Cook added: “PCL has become increasingly dislocated from the Greater London mainstream over the past five years; we expect that to go into reverse.

“Historically, a recovery in the prime markets has been sparked in prime central London, when the city’s most expensive properties start to look good value on a world stage.

“Values have been bottoming out over the past year, resulting in a build-up of new buyer registrations over recent months. Both signal that the market is set for a bounce, but this is being held up by uncertainty.”

5-year mainstream house price forecasts2019 av house price  £2019 est20202021202220232024Total5 year growth  2024 av house price £
UK231,0000.5%1.0%4.5%3.0%3.0%3.0%15.3%266,000
North West169,0004.0%2.5%6.5%4.5%4.5%4.0%24.0%210,000
Yorkshire & The Humber165,0001.5%2.0%6.0%4.0%4.0%4.0%21.6%200,000
Scotland151,0001.5%2.0%6.0%3.5%3.5%3.5%19.9%180,000
North East131,0001.5%1.5%5.0%4.0%4.0%4.0%19.9%157,000
West Midlands205,0003.0%3.0%5.0%3.0%3.0%3.0%18.2%242,000
East Midlands194,0001.0%3.0%5.0%3.0%3.0%3.0%18.2%229,000
Wales165,0001.5%2.0%6.0%3.0%3.0%3.0%18.1%195,000
South West256,000-0.5%0.5%4.0%3.0%2.5%2.5%13.1%289,000
South East321,0000.0%0.0%3.0%2.5%2.5%2.5%10.9%357,000
East291,0000.0%0.0%3.0%2.5%2.5%2.5%10.9%323,000
London462,000-2.5%-2.0%1.5%1.0%1.0%2.5%4.0%480,000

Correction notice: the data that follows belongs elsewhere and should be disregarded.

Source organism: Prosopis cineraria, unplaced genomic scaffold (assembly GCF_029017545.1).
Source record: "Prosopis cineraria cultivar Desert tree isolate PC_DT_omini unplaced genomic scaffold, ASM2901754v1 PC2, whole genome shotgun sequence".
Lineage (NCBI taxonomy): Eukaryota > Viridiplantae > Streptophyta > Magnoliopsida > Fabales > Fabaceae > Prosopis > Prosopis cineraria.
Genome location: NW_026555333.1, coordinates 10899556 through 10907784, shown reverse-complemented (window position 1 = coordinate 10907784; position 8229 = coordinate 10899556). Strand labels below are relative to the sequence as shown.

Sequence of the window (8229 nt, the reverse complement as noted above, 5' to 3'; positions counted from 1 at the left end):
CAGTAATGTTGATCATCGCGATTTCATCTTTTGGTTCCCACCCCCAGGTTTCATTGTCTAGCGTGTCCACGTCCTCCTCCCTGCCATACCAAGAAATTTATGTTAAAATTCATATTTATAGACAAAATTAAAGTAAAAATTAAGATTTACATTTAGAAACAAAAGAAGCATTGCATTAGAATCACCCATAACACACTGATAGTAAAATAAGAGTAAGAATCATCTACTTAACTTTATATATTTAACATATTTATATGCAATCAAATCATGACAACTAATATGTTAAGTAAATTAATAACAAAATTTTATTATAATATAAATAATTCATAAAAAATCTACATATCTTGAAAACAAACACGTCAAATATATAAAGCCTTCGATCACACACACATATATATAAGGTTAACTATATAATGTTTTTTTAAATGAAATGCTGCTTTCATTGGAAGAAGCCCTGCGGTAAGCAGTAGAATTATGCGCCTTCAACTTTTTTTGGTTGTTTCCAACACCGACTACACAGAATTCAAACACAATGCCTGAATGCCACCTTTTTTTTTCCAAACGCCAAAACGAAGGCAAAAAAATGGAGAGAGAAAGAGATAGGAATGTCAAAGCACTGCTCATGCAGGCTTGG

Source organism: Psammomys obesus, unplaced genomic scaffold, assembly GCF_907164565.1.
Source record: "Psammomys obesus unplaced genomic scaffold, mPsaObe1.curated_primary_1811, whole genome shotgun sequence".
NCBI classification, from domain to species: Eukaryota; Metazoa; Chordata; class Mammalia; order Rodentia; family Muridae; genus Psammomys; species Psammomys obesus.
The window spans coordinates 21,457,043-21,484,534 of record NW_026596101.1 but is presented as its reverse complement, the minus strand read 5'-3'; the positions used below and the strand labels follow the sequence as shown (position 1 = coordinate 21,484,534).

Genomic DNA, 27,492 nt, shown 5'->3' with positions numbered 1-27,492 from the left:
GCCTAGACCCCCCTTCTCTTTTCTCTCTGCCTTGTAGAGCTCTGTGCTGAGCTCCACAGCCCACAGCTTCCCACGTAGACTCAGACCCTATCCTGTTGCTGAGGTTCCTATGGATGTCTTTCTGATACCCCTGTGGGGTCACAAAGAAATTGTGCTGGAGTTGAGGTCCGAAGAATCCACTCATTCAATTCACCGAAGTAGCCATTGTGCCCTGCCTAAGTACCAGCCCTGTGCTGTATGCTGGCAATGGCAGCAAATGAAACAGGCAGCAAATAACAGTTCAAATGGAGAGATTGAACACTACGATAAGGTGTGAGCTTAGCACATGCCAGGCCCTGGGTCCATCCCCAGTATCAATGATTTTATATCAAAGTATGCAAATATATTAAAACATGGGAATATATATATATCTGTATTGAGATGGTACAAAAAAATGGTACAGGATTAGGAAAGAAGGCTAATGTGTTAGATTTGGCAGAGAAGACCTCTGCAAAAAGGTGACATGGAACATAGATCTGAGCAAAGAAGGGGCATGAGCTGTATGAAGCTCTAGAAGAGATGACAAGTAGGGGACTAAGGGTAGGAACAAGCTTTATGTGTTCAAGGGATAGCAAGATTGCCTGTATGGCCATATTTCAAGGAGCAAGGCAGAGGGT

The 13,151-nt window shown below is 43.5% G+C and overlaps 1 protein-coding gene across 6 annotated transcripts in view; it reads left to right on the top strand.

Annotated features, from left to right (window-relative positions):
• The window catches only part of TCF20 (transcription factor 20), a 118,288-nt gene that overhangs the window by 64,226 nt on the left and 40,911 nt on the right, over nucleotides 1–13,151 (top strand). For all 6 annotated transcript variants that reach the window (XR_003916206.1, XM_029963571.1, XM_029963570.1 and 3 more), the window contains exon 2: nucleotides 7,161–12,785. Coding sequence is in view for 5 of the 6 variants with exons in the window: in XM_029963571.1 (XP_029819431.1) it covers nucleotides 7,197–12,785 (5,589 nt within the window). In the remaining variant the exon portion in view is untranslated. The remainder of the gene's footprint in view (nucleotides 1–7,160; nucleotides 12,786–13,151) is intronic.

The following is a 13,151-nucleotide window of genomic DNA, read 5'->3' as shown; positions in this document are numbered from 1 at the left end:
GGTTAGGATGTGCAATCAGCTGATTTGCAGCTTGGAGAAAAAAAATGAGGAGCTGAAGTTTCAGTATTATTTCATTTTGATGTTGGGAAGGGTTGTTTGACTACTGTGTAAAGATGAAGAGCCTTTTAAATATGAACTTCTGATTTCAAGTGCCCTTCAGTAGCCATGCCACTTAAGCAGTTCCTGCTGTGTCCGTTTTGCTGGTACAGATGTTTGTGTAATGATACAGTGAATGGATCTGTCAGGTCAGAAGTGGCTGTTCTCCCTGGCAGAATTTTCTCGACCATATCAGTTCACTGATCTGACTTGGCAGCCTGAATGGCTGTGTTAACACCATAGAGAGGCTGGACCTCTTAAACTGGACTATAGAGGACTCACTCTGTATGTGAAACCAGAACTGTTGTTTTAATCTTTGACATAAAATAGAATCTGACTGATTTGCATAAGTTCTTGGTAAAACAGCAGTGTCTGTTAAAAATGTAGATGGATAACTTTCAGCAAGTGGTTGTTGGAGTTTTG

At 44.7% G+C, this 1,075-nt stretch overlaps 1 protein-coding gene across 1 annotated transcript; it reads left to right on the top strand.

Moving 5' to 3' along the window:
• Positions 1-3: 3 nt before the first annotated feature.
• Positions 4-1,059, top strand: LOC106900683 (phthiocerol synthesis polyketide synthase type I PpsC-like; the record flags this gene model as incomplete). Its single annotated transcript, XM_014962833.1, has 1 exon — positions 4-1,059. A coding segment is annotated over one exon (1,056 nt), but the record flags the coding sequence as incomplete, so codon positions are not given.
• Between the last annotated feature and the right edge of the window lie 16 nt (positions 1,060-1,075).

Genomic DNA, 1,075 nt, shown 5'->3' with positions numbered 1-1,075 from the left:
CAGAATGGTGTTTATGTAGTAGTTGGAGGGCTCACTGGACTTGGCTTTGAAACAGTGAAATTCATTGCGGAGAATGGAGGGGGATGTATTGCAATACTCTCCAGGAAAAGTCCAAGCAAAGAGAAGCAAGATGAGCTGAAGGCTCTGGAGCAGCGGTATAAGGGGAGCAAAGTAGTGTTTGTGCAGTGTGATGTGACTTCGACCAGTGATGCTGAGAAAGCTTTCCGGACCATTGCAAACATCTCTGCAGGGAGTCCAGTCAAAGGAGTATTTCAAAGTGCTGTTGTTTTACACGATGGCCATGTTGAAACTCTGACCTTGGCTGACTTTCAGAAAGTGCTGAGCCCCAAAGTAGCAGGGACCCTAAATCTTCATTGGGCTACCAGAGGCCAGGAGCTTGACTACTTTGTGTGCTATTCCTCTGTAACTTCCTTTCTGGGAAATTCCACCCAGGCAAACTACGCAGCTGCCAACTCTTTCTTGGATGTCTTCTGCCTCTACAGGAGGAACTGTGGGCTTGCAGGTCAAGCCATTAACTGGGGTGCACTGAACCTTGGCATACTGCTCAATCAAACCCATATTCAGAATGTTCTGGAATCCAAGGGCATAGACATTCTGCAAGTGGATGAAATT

By MARC SHOFFMAN

Source: Property Industry Eye

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Average price paid for a house rose to the highest level in over a decade during third quarter

THE north hit the highest average price paid for properties on the open market for more than a decade, new research from Ulster University has shown.

The average price of home bought here rose to £171,763 between July and September .

House prices were up by five per cent in the third quarter of 2019 compared with the same period last year and 5.7 per cent up on the second quarter of 2019.

The University’s quarterly house price index, produced with the Progressive Building Society and the Northern Ireland Housing Executive (NIHE), recorded 2,339 transactions in the three months to the end of September.

The number of properties sold for under £100,000 fell by six per cent during the third quarter, accounting for 18 per cent of all deals done. The number of homes sold at below £150,000 was also down slightly to 55 per cent.

While the overall number of transactions were done on the last quarter, the number of higher value deals were up.

But the research found that Brexit and the associated economic uncertainty continued to curtail purchaser confidence and transaction levels.

Some estate agents did report an increase in house buying the first-time-buyer sector of the market over the course of the third quarter.

Head of research of the NIHE, Kathy Greene said: “These figures reflect the highest average price of properties sold on the open market in Northern Ireland for more than a decade, with a strong level of transactions reflecting ongoing demand, especially for affordable dwellings.

“There is reason to expect that the market will remain relatively healthy in the immediate future, while 2020 may bring a greater degree of clarity about some of the factors influencing the longer-term outlook.”

Lead researcher, Dr Martin Hinch from Ulster University said the third quarter reflected an element of “buoyancy” in the north’s housing market, following a prolonged period of relatively passive house price performance.